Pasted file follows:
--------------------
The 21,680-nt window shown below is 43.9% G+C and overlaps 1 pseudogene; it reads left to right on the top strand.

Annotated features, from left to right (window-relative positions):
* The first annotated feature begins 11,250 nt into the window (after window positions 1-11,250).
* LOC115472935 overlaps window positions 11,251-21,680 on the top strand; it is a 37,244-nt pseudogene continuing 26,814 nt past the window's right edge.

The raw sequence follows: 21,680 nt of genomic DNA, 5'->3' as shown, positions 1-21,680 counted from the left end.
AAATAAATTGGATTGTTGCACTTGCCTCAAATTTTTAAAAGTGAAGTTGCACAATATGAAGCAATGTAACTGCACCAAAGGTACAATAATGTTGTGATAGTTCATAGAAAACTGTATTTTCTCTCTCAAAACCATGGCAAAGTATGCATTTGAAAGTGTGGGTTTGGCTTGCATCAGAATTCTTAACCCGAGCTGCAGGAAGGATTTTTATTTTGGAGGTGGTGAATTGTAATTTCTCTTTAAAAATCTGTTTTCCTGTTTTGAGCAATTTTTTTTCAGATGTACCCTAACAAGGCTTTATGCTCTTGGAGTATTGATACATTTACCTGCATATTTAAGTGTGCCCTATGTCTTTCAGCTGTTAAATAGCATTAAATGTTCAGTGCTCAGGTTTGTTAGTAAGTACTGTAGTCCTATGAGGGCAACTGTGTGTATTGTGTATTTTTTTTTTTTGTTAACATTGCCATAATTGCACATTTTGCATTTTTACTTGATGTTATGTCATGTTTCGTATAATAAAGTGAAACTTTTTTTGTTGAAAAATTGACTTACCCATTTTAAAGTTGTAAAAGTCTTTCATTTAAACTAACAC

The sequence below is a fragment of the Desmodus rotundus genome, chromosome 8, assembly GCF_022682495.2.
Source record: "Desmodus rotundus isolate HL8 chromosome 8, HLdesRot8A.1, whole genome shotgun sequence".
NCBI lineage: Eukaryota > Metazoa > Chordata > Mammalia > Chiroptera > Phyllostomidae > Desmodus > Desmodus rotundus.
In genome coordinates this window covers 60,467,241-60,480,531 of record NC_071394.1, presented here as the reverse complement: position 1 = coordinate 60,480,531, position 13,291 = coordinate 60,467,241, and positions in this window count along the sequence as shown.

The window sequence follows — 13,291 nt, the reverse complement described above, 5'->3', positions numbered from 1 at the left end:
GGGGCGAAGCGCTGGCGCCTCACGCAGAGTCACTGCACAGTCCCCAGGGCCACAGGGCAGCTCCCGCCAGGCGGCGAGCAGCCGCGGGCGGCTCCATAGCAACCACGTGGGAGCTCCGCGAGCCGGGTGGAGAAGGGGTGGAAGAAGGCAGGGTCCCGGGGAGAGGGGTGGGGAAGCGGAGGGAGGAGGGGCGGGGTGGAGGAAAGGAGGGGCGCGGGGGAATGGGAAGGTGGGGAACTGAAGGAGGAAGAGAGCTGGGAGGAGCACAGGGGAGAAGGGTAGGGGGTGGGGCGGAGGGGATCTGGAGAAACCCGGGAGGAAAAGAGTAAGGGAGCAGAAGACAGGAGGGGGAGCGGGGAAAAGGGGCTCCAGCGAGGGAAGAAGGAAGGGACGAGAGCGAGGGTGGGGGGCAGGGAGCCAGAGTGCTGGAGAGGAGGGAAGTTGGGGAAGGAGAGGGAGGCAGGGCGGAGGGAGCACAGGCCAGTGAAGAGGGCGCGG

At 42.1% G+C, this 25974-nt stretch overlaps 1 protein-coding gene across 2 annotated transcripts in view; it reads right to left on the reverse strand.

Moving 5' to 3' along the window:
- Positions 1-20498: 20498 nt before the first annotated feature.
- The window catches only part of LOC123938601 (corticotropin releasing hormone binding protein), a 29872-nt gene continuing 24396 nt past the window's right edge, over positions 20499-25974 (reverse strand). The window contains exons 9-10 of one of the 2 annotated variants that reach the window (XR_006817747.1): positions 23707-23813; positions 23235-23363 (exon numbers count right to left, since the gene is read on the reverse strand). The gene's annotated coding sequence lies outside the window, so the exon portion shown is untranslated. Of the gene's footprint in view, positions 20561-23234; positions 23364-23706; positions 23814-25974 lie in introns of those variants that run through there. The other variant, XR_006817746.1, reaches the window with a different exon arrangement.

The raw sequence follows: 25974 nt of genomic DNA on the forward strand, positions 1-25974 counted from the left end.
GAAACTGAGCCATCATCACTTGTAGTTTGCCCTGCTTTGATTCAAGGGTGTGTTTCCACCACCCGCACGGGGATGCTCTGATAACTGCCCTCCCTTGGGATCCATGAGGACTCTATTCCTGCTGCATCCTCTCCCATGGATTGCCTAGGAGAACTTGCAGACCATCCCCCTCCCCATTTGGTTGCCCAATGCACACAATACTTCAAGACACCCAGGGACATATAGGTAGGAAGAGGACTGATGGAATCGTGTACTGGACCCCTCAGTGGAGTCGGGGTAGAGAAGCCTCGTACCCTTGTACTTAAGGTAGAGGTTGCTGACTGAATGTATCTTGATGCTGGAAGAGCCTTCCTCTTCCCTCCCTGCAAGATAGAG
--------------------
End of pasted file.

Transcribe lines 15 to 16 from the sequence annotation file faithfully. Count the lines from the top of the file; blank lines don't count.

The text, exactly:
- Positions 1-20498: 20498 nt before the first annotated feature.
- The window catches only part of LOC123938601 (corticotropin releasing hormone binding protein), a 29872-nt gene continuing 24396 nt past the window's right edge, over positions 20499-25974 (reverse strand). The window contains exons 9-10 of one of the 2 annotated variants that reach the window (XR_006817747.1): positions 23707-23813; positions 23235-23363 (exon numbers count right to left, since the gene is read on the reverse strand). The gene's annotated coding sequence lies outside the window, so the exon portion shown is untranslated. Of the gene's footprint in view, positions 20561-23234; positions 23364-23706; positions 23814-25974 lie in introns of those variants that run through there. The other variant, XR_006817746.1, reaches the window with a different exon arrangement.